Things to do in New Orleans

Must-see New Orleans sights

Swathed in the romance of pirates, voodoo, late-night jazz and Mardi Gras, New Orleans is undeniably special.

  1. Mardi Gras
  2. Preservation Hall
  3. Swamp tours
  4. The French Quarter
  5. Cities of the Dead
  6. National World War II Museum

The hub of Louisiana is infused with a dizzying jumble of cultures and influences, with a history of both French and Spanish rule. The “Big Easy” likes to party, so you may find yourself bouncing around bars till dawn, dancing to great jazz and gorging on garlicky Creole food. But along with its famed joie de vivre, there’s a wistfulness here too – as seen in the peeling facades of the old French Quarter and in the cemeteries lined with crumbling above-ground tombs.

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1. Mardi Gras

Loads of New Orleans package holidays are aimed at the carnival season; especially its magnificent, costumed, beaded and feathered world-famous street party Mardi Gras. This period of revelry starts on Twelfth Night, January 6, and runs for the six weeks or so until Ash Wednesday. Though the name is used to define the entire season, Mardi Gras itself, French for “Fat Tuesday”, is the culmination of a whirl of parades, parties, street revels and masked balls, all tied up with the city’s labyrinthine social, racial and political structures.

Tip: Don’t miss the flinging of “throws”, where krewe members scatter beads, toys and coins from parade floats into the crowds.

2. Preservation Hall

A live jazz, funk, soul or swing concert is on everyone’s list of what to do in New Orleans. At this quintessential, rollicking jazz joint, the music (and crowd) heats up as the night grows late. Hosted in a tumble-down old building, with just a few hard benches for seating, this authentic venue has long been lauded as the best place in New Orleans to hear trad jazz. The music is joyous, building steam as the night goes on – queues form well before the doors open. The Preservation Hall Jazz Band, founded here in the early 1960s, still occasionally performs here in addition to touring around the country. Generally, nightly sets at 5pm, 6pm, 8pm, 9pm & 10pm.

Tip: There’s no bar inside, so grab a drink before you head in.

3. Swamp tours

Look beyond the city centre for things to do in New Orleans. Nature is quick to take over here, and atmospheric swamps are a stone’s throw from urban life. Watch out for alligators lurking in the ghostly, Spanish-moss-shaded bayous. Many of the swamps are just a half-hour drive from downtown, and these otherworldly enclaves that provide a wonderful contrast to the city itself. The Barataria Preserve, in Marrero, south of the Mississippi River is one of the most poplar places to join a tour.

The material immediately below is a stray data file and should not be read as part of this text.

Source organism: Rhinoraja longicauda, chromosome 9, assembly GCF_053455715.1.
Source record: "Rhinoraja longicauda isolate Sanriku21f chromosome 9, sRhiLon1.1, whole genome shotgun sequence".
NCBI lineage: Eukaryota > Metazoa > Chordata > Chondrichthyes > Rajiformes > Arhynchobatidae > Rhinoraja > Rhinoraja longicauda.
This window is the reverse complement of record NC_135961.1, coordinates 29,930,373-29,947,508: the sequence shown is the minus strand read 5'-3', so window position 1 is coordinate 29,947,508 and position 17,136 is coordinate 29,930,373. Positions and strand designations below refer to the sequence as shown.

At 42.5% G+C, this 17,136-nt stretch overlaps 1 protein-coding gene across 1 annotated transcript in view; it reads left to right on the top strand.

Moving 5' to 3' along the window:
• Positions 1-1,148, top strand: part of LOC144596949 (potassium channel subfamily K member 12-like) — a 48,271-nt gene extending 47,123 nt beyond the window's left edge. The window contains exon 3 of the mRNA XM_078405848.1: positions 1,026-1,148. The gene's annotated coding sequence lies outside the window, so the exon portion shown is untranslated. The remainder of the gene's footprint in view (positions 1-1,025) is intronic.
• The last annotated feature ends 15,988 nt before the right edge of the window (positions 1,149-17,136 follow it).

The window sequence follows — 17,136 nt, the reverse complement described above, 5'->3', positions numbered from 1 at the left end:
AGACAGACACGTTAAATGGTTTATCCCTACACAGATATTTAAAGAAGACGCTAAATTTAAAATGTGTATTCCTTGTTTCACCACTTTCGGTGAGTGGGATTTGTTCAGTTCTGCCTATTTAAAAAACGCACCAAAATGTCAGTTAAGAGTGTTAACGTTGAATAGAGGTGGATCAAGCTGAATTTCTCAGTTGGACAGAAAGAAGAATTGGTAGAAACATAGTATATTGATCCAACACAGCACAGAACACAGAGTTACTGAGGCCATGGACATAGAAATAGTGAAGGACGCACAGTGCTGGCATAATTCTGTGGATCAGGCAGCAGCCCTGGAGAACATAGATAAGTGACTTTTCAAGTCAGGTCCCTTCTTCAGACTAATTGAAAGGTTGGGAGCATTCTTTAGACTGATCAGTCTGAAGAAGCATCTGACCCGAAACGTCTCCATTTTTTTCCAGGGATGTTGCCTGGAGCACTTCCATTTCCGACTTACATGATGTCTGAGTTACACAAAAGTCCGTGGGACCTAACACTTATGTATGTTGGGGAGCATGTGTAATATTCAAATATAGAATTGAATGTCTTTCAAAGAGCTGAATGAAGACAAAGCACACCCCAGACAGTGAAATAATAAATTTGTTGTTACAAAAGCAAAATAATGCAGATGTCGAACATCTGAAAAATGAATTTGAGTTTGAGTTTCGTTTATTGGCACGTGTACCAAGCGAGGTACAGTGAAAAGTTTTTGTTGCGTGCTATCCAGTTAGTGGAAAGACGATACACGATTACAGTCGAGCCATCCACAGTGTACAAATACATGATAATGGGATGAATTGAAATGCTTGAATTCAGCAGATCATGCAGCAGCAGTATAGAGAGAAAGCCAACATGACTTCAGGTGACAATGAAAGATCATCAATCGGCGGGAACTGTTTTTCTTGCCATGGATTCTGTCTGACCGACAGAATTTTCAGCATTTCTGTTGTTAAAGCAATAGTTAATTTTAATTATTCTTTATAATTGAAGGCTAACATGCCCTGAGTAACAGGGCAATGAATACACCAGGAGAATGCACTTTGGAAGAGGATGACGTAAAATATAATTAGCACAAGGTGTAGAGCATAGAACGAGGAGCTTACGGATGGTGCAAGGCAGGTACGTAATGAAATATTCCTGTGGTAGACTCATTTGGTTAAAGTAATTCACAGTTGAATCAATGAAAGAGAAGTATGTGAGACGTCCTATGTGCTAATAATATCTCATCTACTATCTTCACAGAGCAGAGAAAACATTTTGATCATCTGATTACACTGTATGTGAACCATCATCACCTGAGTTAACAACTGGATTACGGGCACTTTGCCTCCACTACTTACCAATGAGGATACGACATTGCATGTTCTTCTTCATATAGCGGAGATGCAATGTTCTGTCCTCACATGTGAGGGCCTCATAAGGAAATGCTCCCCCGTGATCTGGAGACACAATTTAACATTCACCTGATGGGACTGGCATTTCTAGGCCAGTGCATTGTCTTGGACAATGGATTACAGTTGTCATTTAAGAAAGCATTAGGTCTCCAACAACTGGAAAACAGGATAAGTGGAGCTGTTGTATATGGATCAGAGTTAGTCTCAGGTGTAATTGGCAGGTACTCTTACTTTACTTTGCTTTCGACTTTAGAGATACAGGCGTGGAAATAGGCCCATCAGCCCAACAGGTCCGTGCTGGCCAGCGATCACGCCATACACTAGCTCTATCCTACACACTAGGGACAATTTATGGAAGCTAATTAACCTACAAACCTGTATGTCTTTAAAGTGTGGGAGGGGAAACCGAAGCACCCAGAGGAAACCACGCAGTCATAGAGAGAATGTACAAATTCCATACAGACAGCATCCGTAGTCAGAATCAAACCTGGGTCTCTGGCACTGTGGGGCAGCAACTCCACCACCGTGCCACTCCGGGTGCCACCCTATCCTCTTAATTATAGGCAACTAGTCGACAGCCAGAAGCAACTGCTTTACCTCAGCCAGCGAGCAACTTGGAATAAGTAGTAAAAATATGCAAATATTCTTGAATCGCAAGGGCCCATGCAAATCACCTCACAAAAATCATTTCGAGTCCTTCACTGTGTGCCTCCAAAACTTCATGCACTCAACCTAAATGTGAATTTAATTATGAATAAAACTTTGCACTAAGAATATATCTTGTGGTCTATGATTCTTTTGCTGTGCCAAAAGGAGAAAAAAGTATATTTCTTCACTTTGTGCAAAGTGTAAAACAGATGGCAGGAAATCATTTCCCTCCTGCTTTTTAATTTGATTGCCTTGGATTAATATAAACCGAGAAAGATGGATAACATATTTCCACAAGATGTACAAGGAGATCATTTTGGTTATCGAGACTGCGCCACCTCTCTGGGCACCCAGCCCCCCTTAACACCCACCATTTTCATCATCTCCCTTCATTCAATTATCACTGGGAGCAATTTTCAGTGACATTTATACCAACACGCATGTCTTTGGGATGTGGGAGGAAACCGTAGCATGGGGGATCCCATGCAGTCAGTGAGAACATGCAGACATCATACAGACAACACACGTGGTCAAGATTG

Tip: Dr Wagner’s Honey Island Swamp Tours offers a chance to see nutrias (semi-aquatic rodents), black bears and alligators.

4. The French Quarter

The beautiful French Quarter is where New Orleans began in 1718. Today, battered and bohemian, decaying and vibrant, it remains the spiritual core of the city. Its cast-iron balconies, hidden courtyards and time-stained stucco buildings exerting a fascination that has long caught the imagination of artists and writers. A stroll around here is still one of the best things to do in New Orleans; early morning, in the pearly light from the river, is a good time to explore. At just 13 blocks wide, it’s smaller than you might expect, with shops, restaurants and bars clustered between Decatur and Bourbon streets. The Lower Quarter has a certain mystique with quiet, residential streets, where the LGBTQ community lives side by side with elegant dowagers, young professionals and scruffy artists and writers.

Tip: Restaurants around here fully embrace the city’s Cajun, Creole, and French roots.

5. Cities of the Dead

New Orleans doesn’t just celebrate the living: it also celebrates the dead, in grandly moody and ornate cemeteries that offer a fascinating foray into the city’s past. Wander through one of these elegantly decaying sites, past detailed ironwork, sun-bleached tombs (burials are mostly above-ground because of the swampy land) and winged statues rising up against the blue sky, and you’ll understand why cemeteries here are called “Cities of the Dead”. The numbers are impressive: New Orleans has 40 historic cemeteries, five of them listed on the National Register of Historic Places, including the famous St. Louis No. 1, which dates from 1789 and is the final resting place of many famous New Orleanians, including voodoo priestess Marie Laveau.

Tip: Visit the cemeteries on All Saints’ Day on Nov 1, when families decorate loved ones’ tombs with fragrant flowers.

6. National World War II Museum

The colossal National World War II Museum opened on June 6, 2000, the 56th anniversary of D-Day. The volunteers who help run the museum are ex-service personnel, and they can fill you in on war history while you weave your way through exhibits of weaponry, heartrending soldier keepsakes and media stations with oral histories. It’s worth paying extra for the Victory Theater’s “Beyond All Boundaries” 4-D movie, a sombre film, narrated by Tom Hanks, which is overlaid with light-hearted super-effects such as shaking seats and billowing smoke.

Tip: Set a whole afternoon aside for this amazing exhibition; the exhibition is so gripping it’s impossible to speed through.

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